This Tongue Wagger comes from this week’s Word Slinger, Simon Travers. I fear that my poetry critiquing may be fearfully lacking so I will stick solely to the content of Simon’s poetry collection. It’s been fifteen years since I took my poetry course at Penn State University. Mr. Perrone taught me a great deal about poetry as well as writing it– along with writing for business, creative, technical and journalism. He told me to remember a lot of things and the only points that stick out from the many courses I took with him are: how to write a business letter, that knowing Shakespeare might be the difference in getting a job and not getting one, the proper methods of critiquing beyond preference and that when interviewing anyone it is better for both parties if you talk about things that the interviewee feel invested in and that they love. All that other stuff… it went on mental dump. I do remember often wondering if he spent a lot of time in the morning getting his hair to look like it did each day too, but he didn’t teach me that. Sadly, for Simon… my memory of stylistics in poetry fails me. But I do know what I like.
Anatomy is a collection of poems inspired by the Songs of Solomon, the book of the bible which celebrates carnal love and affection between a man and his wife. The Songs of Solomon, or the Song of Songs, tells the story of two people who love, desire, yearn and invite one another to share in the most intimate relations two lovers can share. Simon has given a contemporary facelift to this biblical tale and placed it in a modern context and with a modern glossary while staying true to the traditional message of the passages. He’s created a unique and graceful love story told in snapshots of inner dialogue and emotions of the two lovers from the dawn of their romance into the twilight of their devotion.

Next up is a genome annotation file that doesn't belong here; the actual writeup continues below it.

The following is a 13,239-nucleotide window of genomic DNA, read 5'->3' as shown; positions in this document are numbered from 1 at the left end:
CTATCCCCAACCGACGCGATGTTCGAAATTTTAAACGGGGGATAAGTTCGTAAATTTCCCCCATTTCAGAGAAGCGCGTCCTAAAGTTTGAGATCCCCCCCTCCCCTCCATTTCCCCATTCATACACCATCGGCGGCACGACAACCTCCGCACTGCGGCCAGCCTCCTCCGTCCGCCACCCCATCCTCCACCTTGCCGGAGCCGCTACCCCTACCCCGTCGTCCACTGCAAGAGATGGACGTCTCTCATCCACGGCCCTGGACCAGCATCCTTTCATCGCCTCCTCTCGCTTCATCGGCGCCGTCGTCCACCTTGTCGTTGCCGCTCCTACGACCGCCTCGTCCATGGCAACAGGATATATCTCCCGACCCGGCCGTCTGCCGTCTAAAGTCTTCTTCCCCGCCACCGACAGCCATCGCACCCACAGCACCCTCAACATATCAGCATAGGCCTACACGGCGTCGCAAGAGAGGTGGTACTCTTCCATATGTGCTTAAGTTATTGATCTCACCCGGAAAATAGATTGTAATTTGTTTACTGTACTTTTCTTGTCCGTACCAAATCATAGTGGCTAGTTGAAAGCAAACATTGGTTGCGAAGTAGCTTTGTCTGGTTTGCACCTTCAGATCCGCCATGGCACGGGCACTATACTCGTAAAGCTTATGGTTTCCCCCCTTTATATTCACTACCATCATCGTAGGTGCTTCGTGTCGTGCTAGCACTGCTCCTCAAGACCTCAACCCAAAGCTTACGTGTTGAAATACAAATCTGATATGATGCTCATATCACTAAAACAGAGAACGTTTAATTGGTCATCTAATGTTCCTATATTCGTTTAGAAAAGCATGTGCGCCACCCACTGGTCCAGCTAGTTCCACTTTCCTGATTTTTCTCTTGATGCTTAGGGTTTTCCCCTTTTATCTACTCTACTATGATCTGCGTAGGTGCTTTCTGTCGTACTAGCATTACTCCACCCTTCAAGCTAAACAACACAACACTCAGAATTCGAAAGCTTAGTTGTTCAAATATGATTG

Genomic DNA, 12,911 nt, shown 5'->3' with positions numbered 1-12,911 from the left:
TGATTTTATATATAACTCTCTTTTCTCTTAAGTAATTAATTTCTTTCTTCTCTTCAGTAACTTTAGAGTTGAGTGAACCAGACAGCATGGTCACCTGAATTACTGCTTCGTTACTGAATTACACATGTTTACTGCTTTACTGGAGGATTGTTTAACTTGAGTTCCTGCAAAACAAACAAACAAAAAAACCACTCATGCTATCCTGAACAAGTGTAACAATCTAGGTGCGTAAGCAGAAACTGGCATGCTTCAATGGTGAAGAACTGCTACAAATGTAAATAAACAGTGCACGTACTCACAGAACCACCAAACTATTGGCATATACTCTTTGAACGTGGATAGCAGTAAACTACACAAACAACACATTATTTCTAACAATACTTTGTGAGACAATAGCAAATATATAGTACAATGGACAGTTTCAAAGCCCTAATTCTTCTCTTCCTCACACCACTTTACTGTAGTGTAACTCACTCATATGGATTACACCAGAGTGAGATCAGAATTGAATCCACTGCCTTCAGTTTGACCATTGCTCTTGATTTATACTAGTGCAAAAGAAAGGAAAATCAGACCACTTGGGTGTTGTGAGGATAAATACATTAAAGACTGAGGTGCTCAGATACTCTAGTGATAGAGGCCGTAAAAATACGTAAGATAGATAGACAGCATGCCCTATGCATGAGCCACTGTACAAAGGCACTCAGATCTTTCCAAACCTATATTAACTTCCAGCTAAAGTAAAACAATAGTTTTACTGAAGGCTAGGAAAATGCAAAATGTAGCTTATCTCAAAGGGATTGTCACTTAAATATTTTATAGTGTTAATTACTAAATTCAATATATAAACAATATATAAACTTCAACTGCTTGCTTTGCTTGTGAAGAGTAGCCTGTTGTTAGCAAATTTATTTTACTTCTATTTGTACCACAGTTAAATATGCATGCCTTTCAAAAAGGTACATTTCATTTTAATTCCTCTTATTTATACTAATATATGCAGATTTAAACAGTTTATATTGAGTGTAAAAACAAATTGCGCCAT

There are so many quotes from Anatomy that I would love to pick out and share that were I to start posting them all I’m pretty sure Simon would be suing me for copyright infringement. I’ll choose a few small verses so that you can get an idea of some of the beautiful expression of passion and quiet adoration that he illustrates between the husband and wife throughout their story. This first one is the wife’s perspective and one of the first poems. It is very sensuous, the early burning one has at the first awakening of passionate love.
“So come deeper in me
than is respectable; far
enough to know a breath
when you wear my breasts
and see with my eyes,
and comprehend that all
I see is you, and these
breasts are peach ripe
and fragrant with you.”
Simon’s ability to use both the female and the males voice so successfully is something he touches upon later in the essay, “The to A” which comes halfway in the book. It deals with gender identity, specifically the concept of feminine and masculine identity and the hierarchy that exists in society and within relationships. He argues that though there are distinctions between genders that there should not be inequality that allows for dominance. That recognizing femininity in masculinity doesn’t emasculate a man but rather empowers his relationship with a woman. It allows him to defy the traditions that have been accepted through religion and culture that demands submission from the woman and and through this allows them a greater intimacy. He has an incredible quote:
“Many of the characteristics, traditions and symbols we assimilate into clichés of masculinity are actually non-femininity. This stereotype is less about conforming men to an image of strength, but rather training them to reject what is perceived as womanly, that which is weak and emotional. It is not that men wear trousers, it is that they do not wear dresses.”
Having read this essay it helps understand how he successfully handles the voices of the husband and wife so effortlessly throughout the collection throughout their complete emotional range without betraying their character. Getting toward the end of the collection is a poem from the husband’s point of view and the wife has fallen asleep with him on the couch at night. It’s one of those quiet moments that a either could have looking at the other, with the knowledge that one’s love is infinitely sacrosanct.
“The stillness wonders could this couch
be called sacred? Touched by her
otherness, her womanly, spirit-kissed
resting frame; you whisper her name.”
Anatomy is full of small moments between lovers when it comes home to you, who you are or who you aren’t. Why you love. What things are important. How much you could possibly lose if you were to lose that love. This is a short and quick read but stunningly powerful.
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